Another news which will hopefully pan out as successful:
Europe poised for total ban on bee-harming pesticides
Exclusive: Draft regulations seen by the Guardian reveal the European commission wants to prohibit the insecticides that cause ‘acute risks to bees’
The Guardian, Thursday 23 March 2017 16.20 GMT
The world’s most widely used insecticides would be banned from all fields across Europe under draft regulations from the European commission, seen by the Guardian.
The documents are the first indication that the powerful commission wants a complete ban and cite “high acute risks to bees”. A ban could be in place this year if the proposals are approved by a majority of EU member states.
Bees and other pollinators are vital for many food crops but have been declining for decades due to habitat loss, disease and pesticide use. The insecticides, called neonicotinoids, have been in use for over 20 years and have been linked to serious harm in bees. ...



Hydrogen, our most abundant element in the Universe. It was hydrogen fuel that got us to the Moon. It was the fuel that powered every Shuttle flight to orbit.

if we can mass produce it along with a engineered auto to use it...we can reduce our transportation CO2 emissions by a third globally alone.
you looking at the potential low forming just east of the turcs?
Quoting 38. elioe:


ahhh yes you are I scrolled down and its being talked about....rain for bermuda!
Flash Appeal for Madagascar Intense Tropical Cyclone Enawo / Overview Of The Crisis
(From UN Office for the Coordination of Humanitarian Affairs) ReliefWeb.int - March 23.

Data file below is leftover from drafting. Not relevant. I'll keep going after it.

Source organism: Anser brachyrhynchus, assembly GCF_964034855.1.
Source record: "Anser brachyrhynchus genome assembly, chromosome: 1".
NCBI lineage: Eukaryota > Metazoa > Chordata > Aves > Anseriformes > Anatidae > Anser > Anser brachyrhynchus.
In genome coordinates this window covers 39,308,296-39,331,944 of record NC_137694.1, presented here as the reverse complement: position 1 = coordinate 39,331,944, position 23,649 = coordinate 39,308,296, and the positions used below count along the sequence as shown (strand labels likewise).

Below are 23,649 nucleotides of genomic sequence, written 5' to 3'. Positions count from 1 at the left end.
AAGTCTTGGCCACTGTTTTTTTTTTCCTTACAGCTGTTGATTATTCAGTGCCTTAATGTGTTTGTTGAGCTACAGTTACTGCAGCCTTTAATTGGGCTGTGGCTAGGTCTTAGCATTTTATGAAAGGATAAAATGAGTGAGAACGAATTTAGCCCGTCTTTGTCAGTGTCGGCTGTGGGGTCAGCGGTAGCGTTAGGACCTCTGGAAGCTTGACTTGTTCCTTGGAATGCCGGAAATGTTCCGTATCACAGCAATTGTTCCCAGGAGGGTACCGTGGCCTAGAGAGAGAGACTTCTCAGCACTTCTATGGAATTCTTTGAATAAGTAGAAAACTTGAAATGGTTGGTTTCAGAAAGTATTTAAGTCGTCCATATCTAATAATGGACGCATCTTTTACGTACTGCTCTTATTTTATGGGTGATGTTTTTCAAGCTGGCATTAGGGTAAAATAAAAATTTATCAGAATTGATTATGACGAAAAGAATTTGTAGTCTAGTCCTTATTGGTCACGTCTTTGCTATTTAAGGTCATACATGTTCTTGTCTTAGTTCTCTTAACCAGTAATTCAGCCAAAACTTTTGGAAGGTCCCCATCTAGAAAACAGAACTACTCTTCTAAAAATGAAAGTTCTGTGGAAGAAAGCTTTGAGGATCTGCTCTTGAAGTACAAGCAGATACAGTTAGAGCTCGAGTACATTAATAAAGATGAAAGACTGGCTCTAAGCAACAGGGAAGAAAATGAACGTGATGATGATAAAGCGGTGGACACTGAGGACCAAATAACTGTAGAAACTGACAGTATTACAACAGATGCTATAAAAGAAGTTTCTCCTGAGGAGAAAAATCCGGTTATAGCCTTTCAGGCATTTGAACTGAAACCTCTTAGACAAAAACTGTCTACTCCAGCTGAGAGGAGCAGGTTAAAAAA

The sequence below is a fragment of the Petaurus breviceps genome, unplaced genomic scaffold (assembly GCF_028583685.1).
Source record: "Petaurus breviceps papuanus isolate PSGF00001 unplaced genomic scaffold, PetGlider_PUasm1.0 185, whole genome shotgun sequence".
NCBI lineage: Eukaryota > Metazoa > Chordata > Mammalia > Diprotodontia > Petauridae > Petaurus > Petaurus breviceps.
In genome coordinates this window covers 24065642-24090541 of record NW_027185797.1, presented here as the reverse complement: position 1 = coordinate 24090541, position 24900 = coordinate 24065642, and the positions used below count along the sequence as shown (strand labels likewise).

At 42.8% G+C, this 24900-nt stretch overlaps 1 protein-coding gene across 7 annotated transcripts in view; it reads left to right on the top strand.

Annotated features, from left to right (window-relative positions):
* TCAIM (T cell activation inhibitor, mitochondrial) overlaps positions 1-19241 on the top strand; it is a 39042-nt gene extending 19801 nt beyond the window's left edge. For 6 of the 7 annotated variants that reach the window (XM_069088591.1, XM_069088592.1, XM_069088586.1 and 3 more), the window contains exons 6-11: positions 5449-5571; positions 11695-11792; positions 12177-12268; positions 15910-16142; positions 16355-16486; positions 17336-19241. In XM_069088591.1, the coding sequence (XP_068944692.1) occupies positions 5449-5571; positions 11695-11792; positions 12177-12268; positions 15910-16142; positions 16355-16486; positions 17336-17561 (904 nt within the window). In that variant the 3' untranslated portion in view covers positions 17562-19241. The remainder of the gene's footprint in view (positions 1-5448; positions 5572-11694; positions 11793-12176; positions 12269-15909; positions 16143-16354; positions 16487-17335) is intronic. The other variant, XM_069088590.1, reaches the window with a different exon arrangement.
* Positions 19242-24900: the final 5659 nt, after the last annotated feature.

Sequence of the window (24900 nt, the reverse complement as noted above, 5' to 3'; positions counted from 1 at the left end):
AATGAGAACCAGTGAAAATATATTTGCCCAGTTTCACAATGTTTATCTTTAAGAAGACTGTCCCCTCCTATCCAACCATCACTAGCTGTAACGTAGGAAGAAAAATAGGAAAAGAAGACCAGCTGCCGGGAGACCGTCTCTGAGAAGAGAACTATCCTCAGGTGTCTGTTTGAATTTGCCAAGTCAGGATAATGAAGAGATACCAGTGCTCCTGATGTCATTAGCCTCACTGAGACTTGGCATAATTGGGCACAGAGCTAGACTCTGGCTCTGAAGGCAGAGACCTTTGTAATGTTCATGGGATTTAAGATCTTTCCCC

Quoting 41. 19N81W:

ahhh yes you are I scrolled down and its being talked about....rain for bermuda!


The rain is likely to miss Bermuda, as the system passes by the island at a distance of 300 - 400 miles:

A "Ridge" will be building over the mid-Atlantic starting this weekend and if you want to see TC formation for so early in the season,that is one positive factor working in the lows favor.Not sure it will be warm core but I do think we have a chance to see another pre-season storm if not this upcoming week then sometime in May.
seems the eastern carib has been getting some rains this winter....unfortunately things still very dry in the western carib....the odd isolated rain but still very very dry
Quoting 44. elioe:



The rain is likely to miss Bermuda, as the system passes by the island at a distance of 300 - 400 miles:


Angela Fritz%u200FVerified account @angelafritz 4h
WOW. @wunderground is removing its community blogging feature -- arguably what made the site big in the first place.

Angela Fritz%u200FVerified account
@angelafritz
This more than any other change in @wunderground's history (I was there for more than a few) upsets me the most. IBM is dismantling WU.

Angela Fritz%u200FVerified account @angelafritz 4h4 hours ago
If you appreciated this feature and are going to miss it, give a shout out to @AaronTheBaron. He created the blogs from scratch in 2004.

Angela Fritz%u200FVerified account @angelafritz 3h
@megak @AaronTheBaron Yeah, that's a good question. Honestly this makes me wonder what the value is for IBM if they're slashing users...
I will keep on blogging on here whether in the present form, or on disqus, or whatever form until you pry my dead cold hands off the key board............................(This place has become a fixture and reference point in my life)
?